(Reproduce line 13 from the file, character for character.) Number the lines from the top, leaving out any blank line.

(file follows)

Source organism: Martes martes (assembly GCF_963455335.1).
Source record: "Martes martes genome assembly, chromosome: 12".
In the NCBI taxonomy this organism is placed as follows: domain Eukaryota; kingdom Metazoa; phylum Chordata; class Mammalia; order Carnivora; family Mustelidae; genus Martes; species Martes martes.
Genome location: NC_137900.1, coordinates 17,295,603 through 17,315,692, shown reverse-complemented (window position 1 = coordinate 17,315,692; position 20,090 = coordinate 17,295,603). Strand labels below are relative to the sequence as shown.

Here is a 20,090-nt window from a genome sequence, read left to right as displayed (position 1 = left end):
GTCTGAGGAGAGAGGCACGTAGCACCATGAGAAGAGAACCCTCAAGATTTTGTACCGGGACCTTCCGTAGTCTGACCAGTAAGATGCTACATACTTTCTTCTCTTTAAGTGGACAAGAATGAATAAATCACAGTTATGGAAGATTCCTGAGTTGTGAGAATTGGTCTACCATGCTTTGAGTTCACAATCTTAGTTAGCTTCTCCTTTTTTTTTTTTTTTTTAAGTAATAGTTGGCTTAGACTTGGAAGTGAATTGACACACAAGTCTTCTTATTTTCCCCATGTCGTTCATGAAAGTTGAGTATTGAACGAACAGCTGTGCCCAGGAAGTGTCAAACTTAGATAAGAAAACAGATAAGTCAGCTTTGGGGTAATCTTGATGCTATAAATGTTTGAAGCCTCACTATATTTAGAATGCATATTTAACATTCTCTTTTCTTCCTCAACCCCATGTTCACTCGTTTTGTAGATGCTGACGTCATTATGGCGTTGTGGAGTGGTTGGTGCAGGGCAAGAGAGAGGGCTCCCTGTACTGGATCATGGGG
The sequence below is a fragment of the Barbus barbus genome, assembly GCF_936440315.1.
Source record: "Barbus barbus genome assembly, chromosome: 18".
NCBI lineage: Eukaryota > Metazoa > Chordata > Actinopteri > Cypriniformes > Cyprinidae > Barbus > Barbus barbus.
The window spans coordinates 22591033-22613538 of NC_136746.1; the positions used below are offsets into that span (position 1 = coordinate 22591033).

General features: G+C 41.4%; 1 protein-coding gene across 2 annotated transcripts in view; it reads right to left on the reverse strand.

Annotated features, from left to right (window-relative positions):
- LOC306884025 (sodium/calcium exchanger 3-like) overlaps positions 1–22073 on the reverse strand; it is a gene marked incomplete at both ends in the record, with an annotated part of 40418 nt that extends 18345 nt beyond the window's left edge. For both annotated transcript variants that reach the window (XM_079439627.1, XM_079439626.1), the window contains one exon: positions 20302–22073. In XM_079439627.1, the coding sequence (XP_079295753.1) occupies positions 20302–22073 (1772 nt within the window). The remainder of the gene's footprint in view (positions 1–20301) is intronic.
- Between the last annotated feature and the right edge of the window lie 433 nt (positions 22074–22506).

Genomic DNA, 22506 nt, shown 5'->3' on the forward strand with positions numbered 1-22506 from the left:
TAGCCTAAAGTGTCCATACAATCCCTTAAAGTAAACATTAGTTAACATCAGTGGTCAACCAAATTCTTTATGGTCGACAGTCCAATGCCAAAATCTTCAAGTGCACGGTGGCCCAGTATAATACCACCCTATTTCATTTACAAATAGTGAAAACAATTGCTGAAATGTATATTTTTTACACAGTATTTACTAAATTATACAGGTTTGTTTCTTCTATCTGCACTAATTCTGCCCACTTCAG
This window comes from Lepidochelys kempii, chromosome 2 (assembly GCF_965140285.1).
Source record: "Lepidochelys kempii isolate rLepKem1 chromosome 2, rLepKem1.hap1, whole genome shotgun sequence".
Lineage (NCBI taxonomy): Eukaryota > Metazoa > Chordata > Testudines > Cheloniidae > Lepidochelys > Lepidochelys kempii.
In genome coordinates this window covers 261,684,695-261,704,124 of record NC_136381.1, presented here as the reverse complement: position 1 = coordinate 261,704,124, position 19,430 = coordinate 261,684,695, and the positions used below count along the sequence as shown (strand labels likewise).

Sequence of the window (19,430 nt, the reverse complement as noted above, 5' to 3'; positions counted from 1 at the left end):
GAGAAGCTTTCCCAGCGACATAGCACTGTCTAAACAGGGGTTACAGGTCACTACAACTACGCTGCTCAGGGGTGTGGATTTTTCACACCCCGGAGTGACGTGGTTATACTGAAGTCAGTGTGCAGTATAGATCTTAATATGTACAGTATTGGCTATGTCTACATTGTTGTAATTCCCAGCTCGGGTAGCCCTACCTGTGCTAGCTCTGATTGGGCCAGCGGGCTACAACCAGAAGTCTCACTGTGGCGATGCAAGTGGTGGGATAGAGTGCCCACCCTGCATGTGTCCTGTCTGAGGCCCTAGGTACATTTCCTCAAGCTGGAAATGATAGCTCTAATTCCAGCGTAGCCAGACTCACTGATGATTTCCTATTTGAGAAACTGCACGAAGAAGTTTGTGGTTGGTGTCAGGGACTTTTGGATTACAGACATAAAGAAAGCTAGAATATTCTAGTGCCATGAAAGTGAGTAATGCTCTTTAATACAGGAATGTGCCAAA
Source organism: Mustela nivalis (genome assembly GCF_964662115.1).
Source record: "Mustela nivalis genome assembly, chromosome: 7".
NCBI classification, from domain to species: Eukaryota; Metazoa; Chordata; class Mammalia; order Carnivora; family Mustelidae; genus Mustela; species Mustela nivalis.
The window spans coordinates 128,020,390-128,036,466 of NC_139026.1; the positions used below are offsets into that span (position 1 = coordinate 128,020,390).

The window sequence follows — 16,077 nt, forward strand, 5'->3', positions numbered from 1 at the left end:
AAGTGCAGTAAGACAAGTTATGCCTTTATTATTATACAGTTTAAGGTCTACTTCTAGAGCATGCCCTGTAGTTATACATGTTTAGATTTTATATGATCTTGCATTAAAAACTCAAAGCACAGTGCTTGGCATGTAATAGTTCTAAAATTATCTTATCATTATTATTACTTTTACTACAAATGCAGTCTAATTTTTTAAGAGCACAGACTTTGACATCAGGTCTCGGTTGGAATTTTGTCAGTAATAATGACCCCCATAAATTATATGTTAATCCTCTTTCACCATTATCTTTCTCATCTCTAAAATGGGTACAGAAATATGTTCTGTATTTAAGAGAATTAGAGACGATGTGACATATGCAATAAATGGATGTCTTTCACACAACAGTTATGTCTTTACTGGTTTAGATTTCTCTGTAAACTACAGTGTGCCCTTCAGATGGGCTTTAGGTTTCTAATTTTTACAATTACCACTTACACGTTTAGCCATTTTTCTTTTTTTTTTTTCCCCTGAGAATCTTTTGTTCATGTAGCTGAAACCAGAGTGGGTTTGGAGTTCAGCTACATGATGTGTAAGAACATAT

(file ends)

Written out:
- LOC306884025 (sodium/calcium exchanger 3-like) overlaps positions 1–22073 on the reverse strand; it is a gene marked incomplete at both ends in the record, with an annotated part of 40418 nt that extends 18345 nt beyond the window's left edge. For both annotated transcript variants that reach the window (XM_079439627.1, XM_079439626.1), the window contains one exon: positions 20302–22073. In XM_079439627.1, the coding sequence (XP_079295753.1) occupies positions 20302–22073 (1772 nt within the window). The remainder of the gene's footprint in view (positions 1–20301) is intronic.